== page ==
Smith v. Ragan

Annotate this Case

140 Ga. App. 33 (1976)

230 S.E.2d 89

SMITH v. RAGAN.

52894.

Court of Appeals of Georgia.

Submitted October 5, 1976.

Decided October 19, 1976.

Fredericks, Jones & Wilbur, Carl Fredericks, for appellant.

Barnes & Browning, Roy E. Barnes, Thomas J. Browning, for appellee.

WEBB, Judge.

Ragan swore out a warrant against Smith for criminal conversion, alleging that Smith had removed from his carpet sales business on the Friday before the business filed for bankruptcy on Monday a large amount of carpets upon which Ragan claimed a security interest. The office of the district attorney of Cobb County had investigated the situation and advised Ragan that probable cause existed for such charges. An indictment was obtained and Smith was arrested but the charges were later dismissed. Smith sued for special and punitive damages for malicious prosecution and abuse of civil process.[1] Ragan's motion for summary judgment, *34 asserting that probable cause for the prosecution was shown by his own affidavit and those of the district attorney and an investigator from his office, was granted and Smith appeals.

1. Smith contends for the first time on appeal that the affidavits offered in support of the motion for summary judgment are defective because they do not contain statements that they are based upon personal knowledge as required by Code Ann. § 81A-156 (e). While these affidavits do not proclaim that they are based on personal knowledge, it is obvious that most of the contents and facts stated therein were within the personal knowledge of the affiants. Since there was no motion to strike or objection to the sufficiency of the motion for summary judgment based upon invalidity of the affidavits "the judgment entered thereon is not void because of a failure to state explicitly that this fact `is within the personal knowledge of the deponent.'" Greene v. C. & S. Bank, 134 Ga. App. 73, 75 (1) (213 SE2d 175) (1975).

2. Smith insists that there was insufficient evidence for a finding of probable cause. We do not agree. "The burden of proving the want of probable cause is on the plaintiff' [cit.], and he does not in any reasonable sense carry this burden unless he shows by his evidence that, under the facts as they appeared to the prosecutor at the time of the prosecution, the prosecutor could have had no reasonable grounds for believing the plaintiff to be guilty of the charge for which he was prosecuted." West v. Baumgartner, 228 Ga. 671, 676 (187 SE2d 665) (1972); S. S. Kresge Co. v. Kicklighter, 135 Ga. App. 114, 116 (217 SE2d 418) (1975). Where there is probable cause there can be no recovery for malicious prosecution, "even though the defendant was actuated by improper motives." Seamans v. Hoge, 105 Ga. 159 (31 SE 156) (1898). Thus the material factor in regard to probable cause here is the removal by Smith of the carpets in which Ragan claimed an interest. Affidavits submitted by Ragan prima facie showed probable cause: if Smith had denied the removal *35 or Ragan's interest in them, there would have been issues of material fact, but he did not do so in his counter-affidavit. "Ordinarily the decision of want of probable cause is a question for the jury. Code § 105-802. However, `[t]he question of probable cause is a mixed one of law and fact,' (Gibson's Products Co. of Albany v. McDaniel, 122 Ga. App. 264, 265 (176 SE2d 548)), and where the material facts are not in dispute, or only one reasonable inference can be drawn from the evidence, the court shall determine whether or not probable cause exists. West v. Baumgartner, 228 Ga. 671, 676 (187 SE2d 665). Where it is clear from the evidence that the prosecutor did have probable cause for the prosecution of the plaintiff, a verdict for the defendant is demanded. [Cits.] Applying the foregoing principles to the factual situation in this case, it is clear that plaintiff did not show that at the time of the prosecution, the defendant had no reasonable grounds for believing that he was guilty of the offense charged. West v. Baumgartner, 228 Ga. 671, 677, supra. A verdict for the defendant was demanded, not only by the lack of evidence of the plaintiff showing want of probable cause, but from the evidence of the defendant showing existence of probable cause." Ayala v. Sherrer, 135 Ga. App. 431, 434 (218 SE2d 84) (1975). It follows that the trial court properly granted Ragan's motion for summary judgment.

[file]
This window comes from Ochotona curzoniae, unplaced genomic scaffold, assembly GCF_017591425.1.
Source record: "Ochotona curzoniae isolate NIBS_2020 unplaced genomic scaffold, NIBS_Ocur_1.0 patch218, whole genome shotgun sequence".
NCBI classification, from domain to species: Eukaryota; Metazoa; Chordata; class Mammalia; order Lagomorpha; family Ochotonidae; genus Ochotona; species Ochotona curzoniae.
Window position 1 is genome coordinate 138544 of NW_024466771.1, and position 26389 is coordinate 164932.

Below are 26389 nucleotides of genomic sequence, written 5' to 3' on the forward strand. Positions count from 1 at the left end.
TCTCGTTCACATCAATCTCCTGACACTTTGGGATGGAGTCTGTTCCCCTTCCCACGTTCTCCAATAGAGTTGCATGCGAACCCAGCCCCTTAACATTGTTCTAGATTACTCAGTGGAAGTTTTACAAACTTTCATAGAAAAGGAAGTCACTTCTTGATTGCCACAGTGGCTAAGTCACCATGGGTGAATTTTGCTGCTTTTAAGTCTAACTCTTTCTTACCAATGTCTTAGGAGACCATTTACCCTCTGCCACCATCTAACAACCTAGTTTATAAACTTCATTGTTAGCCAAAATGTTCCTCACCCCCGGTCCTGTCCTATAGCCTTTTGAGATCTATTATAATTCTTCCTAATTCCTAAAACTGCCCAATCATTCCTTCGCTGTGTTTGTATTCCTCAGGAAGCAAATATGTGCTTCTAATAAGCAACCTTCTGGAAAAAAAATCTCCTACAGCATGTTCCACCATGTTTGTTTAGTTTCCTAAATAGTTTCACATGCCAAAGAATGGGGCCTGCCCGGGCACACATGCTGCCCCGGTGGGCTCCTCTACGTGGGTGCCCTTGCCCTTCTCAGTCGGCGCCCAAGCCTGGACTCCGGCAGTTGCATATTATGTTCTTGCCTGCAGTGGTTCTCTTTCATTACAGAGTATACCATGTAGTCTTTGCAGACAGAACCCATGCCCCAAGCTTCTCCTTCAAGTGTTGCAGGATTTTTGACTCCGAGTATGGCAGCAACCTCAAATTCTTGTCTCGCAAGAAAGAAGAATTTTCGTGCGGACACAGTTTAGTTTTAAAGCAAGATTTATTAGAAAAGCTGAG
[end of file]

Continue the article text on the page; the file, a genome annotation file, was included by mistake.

Judgment affirmed. Deen, P. J., and Smith, J., concur.

NOTES

[1] The trial court's order points out, however, that Smith's arrest gave rise only to a claim of malicious prosecution and the appeal is limited to that issue.